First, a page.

The earl was shocked. This captain was a baron's son and yet here he was asking for money like a tradesman. And yet, why hadn't Blandon declared his intentions? He was spoiling Rose's chances of finding another suitor.
The captain let the silence last. A carriage rattled over the cobbles on the street outside and a small fire crackled on the hearth. A clock on the mantel ticked away the minutes.
"Very well," said the earl with a cold stare.
"In advance," said the captain mildly.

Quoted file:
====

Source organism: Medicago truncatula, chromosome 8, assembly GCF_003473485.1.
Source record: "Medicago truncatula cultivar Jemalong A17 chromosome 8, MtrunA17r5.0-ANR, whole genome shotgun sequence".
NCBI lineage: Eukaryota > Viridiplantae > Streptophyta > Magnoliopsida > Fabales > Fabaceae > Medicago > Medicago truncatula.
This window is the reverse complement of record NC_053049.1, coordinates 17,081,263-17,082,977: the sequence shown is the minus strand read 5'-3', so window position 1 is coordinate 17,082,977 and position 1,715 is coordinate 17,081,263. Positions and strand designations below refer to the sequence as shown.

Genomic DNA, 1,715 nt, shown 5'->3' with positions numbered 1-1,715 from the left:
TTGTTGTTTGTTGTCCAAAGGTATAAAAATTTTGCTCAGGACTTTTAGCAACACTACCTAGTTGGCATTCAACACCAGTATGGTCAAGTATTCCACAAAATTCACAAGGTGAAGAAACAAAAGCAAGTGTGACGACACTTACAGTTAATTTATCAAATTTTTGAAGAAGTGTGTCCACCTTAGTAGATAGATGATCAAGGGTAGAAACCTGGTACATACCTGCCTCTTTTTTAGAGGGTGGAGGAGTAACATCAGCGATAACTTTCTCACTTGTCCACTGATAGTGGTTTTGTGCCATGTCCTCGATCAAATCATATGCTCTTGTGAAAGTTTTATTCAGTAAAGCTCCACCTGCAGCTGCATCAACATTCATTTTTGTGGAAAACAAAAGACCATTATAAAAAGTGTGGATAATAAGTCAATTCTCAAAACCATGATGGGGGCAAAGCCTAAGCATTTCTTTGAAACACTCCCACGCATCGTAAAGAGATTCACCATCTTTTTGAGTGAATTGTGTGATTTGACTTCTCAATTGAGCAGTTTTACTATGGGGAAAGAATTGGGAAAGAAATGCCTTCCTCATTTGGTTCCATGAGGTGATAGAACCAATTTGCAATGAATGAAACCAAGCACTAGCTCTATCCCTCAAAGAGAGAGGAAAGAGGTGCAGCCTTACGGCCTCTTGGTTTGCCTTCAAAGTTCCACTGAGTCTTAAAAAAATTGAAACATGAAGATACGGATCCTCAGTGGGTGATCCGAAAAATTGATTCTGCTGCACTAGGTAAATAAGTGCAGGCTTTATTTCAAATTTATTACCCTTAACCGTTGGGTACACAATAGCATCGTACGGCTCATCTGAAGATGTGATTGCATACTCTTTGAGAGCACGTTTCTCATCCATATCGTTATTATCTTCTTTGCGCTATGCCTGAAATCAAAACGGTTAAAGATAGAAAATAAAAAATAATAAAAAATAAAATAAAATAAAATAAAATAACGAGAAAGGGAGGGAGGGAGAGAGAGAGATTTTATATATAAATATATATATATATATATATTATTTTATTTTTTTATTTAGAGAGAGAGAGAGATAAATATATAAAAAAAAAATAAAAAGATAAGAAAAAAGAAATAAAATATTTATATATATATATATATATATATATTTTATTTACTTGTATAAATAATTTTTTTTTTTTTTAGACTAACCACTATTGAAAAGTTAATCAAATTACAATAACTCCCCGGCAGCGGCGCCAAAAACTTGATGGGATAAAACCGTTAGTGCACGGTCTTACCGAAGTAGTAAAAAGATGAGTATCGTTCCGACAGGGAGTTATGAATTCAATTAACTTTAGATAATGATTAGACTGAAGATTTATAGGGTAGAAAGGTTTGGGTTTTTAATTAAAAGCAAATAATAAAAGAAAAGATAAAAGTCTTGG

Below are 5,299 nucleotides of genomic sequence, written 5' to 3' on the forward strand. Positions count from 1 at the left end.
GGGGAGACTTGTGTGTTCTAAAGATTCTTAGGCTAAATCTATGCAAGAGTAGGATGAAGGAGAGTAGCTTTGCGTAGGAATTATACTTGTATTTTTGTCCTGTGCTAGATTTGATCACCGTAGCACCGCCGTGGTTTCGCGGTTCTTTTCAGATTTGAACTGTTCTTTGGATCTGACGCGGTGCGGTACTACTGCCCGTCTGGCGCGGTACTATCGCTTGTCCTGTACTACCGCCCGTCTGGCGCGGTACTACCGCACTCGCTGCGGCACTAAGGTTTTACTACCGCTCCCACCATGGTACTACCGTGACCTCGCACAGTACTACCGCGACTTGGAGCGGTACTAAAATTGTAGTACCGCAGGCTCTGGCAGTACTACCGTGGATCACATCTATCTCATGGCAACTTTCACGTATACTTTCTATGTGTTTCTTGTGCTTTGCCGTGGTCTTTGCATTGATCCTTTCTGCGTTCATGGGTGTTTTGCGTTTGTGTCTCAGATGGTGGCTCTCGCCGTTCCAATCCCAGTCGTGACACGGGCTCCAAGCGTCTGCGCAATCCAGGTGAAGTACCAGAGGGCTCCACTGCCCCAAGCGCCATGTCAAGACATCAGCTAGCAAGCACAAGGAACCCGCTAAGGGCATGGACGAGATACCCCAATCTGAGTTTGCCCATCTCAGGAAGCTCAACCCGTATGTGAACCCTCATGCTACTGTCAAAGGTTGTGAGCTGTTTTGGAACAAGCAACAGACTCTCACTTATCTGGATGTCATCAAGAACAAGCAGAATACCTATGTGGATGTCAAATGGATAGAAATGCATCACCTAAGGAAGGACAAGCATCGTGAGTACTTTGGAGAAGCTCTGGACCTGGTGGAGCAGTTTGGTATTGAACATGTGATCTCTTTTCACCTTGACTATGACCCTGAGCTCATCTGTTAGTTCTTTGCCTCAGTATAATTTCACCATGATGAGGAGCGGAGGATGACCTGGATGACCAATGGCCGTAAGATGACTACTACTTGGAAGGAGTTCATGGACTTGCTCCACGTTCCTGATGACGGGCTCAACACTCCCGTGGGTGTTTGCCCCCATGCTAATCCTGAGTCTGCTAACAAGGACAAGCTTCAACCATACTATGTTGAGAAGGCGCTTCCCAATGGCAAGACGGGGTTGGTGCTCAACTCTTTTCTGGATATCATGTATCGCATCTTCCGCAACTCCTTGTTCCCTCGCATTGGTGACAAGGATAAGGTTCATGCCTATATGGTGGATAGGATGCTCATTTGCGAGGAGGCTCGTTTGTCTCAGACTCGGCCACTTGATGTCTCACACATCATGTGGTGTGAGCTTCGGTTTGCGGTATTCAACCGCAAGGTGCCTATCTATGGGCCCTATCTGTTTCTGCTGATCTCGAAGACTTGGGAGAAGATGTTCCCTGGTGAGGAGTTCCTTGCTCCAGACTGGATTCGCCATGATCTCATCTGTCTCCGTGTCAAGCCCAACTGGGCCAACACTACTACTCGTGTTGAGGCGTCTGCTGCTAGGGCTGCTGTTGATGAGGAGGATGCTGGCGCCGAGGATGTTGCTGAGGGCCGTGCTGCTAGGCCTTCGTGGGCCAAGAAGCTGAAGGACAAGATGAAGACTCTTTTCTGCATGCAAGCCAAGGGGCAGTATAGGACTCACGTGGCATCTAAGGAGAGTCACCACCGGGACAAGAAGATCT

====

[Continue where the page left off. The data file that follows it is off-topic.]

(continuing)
The earl goggled at him. "You have my word."
The captain smiled and said nothing.
The earl capitulated. "I'll give you a draft on my bank."
"You may use my desk."
The earl went over to a desk at the window and scribbled busily. He handed the draft to the captain and said angrily, "If there's nothing wrong, it'll be a waste of money."
"I should think to be reassured on the subject of your only daughter would be worth anything."
"Harrumph. I'm going. Report to me as soon as you can," snapped the earl.
The captain waited until Becket had ushered the earl out and then smiled at his manservant. "My coat and hat, Becket. I am going to the bank. I will have your overdue wages when I get back."
"That is most gratifying, sir."